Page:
- The Washington Times - Friday, October 14, 2022

An FBI agent who served on special counsel Robert Mueller’s team has revealed that her request to interrogate a Democratic operative involved in the anti-Trump dossier was scuttled by top officials at the bureau.

FBI agent Amy Anderson took the stand Friday in the trial of Russian analyst Igor Danchenko. Mr. Danchenko was charged with lying to the FBI about how he obtained information for former British spy Christopher Steele’s dossier.

Ms. Anderson, who was part of Mr. Mueller’s team investigating purported Trump-Russia collusion, said she asked in 2017 to interview Democratic operative Charles Dolan about the dossier but FBI officials ignored and then deep-sixed her requests.

“I wanted to look into him,” Ms. Anderson testified in the federal courtroom in Alexandria, Virginia. “The job at the time was to verify if statements in the dossier were valid or not, so if the witness had knowledge of those statements, that would have been an important part of the job.”

Ms. Anderson was the second witness Friday to testify that an FBI supervisor stymied efforts to look into Mr. Dolan, a longtime Democratic operative with ties to Hillary Clinton.

It was the latest evidence of FBI failures to scrutinize claims of collusion when investigating Donald Trump’s 2016 campaign and then his presidency. The trial, however, is focused on claims of Mr. Danchenko’s dishonesty in what is likely the last act of special counsel John Durham’s three-year investigation into the origins of the FBI’s hunt for Trump-Russia collusion.

Mr. Durham’s case sustained a setback Friday when the judge tossed out one of the five counts of lying to the FBI. The dismissed count claimed Mr. Danchenko lied when he told FBI Special Agent Kevin Helson that he “talked” with Mr. Dolan in 2016 about information that ended up in the Steele dossier. Rather than talking directly, Mr. Danchenko and Mr. Helson exchanged emails. U.S. District Judge Anthony J. Trenga said that nuance undermined the case.

Mr. Danchenko faces up to four years in prison on each of the remaining four counts.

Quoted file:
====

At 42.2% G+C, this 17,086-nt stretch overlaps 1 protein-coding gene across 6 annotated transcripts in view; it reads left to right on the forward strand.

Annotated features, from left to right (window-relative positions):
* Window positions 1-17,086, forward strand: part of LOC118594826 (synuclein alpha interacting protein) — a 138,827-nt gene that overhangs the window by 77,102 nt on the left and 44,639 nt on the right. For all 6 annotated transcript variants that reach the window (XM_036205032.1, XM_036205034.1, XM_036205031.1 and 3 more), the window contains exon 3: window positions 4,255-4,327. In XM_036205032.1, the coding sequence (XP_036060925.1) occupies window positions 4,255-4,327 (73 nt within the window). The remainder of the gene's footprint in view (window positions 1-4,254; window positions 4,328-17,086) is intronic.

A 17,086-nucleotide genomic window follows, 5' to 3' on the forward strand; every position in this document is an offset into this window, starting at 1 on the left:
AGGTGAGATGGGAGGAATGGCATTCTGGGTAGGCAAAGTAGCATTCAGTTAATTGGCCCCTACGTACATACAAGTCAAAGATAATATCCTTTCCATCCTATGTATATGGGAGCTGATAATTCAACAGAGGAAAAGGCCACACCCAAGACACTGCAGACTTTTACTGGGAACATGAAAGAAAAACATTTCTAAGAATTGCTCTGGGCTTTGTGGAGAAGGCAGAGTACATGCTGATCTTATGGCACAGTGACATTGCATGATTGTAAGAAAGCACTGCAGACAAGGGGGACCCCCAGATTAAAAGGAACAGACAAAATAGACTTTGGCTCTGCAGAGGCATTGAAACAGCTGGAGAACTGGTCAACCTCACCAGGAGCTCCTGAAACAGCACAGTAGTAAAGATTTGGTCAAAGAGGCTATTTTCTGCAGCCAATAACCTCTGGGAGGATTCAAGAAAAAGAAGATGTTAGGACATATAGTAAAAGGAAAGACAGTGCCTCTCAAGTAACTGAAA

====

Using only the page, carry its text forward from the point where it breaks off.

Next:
Earlier Friday, Brittany Hertzog, a former FBI intelligence analyst who worked on Mr. Mueller’s inquiry, testified that she also pressed to interview Mr. Dolan and made that recommendation to the FBI’s headquarters and Washington field office.

“I believe it needed to be acted on,” Ms. Hertzog testified.

Despite pressure from Ms. Anderson and Ms. Hertzog to open an investigation into Mr. Dolan, nothing happened, they said. They blamed the FBI’s chain of command, but they did not provide further details.

Ms. Anderson said her request to take “investigative steps” against Mr. Dolan sat in the FBI system for three to four weeks before she deleted it. She said she erased the request because it couldn’t remain in the FBI’s computer system if no one was going to take action on it.

Investigative steps would include subpoenaing Mr. Dolan for testimony and executing a search warrant for his phone and email records.

Ms. Anderson and Ms. Hertzog said they don’t know why investigators ignored their requests.

On Thursday, Mr. Dolan testified that he lied to Mr. Danchenko in 2016 when he claimed to have information from a Republican insider about why Trump campaign manager Paul Manafort resigned from the campaign. That information, pulled from a cable news talking head, made its way into Mr. Steele’s compilation of unverified and salacious claims against Mr. Trump.

The accusations surrounding Mr. Manafort’s departure from the Trump campaign appear in the Steele dossier and are attributed to “an American political figure associated with Donald Trump.”

That information came from Mr. Dolan, who said he learned it by having drinks with “a GOP friend who knows the players.” Under oath, Mr. Dolan testified that he never spoke with a Republican source and acknowledged that the information came from an analyst on a cable news talk show.

Ms. Anderson said they started suspecting that Mr. Dolan contributed the Manafort information after traveling to Cyprus and interviewing Olga Galkina, a childhood friend of Mr. Danchenko’s.

“She was slightly hesitant. She asked me to remove my sunglasses so she could look me directly in the eye and confirmed it was Mr. Dolan,” Ms. Anderson said.

She said Mr. Dolan would have been of interest to Mr. Mueller’s team because of his connections to the Russian government. Mr. Dolan had done public relations work for the Kremlin and developed a strong connection with Dimitry Peskov, a spokesman for Russian President Vladimir Putin.

“Anyone who had access to the Kremlin would have been very valuable,” she said.

• Jeff Mordock can be reached at jmordock@washingtontimes.com.

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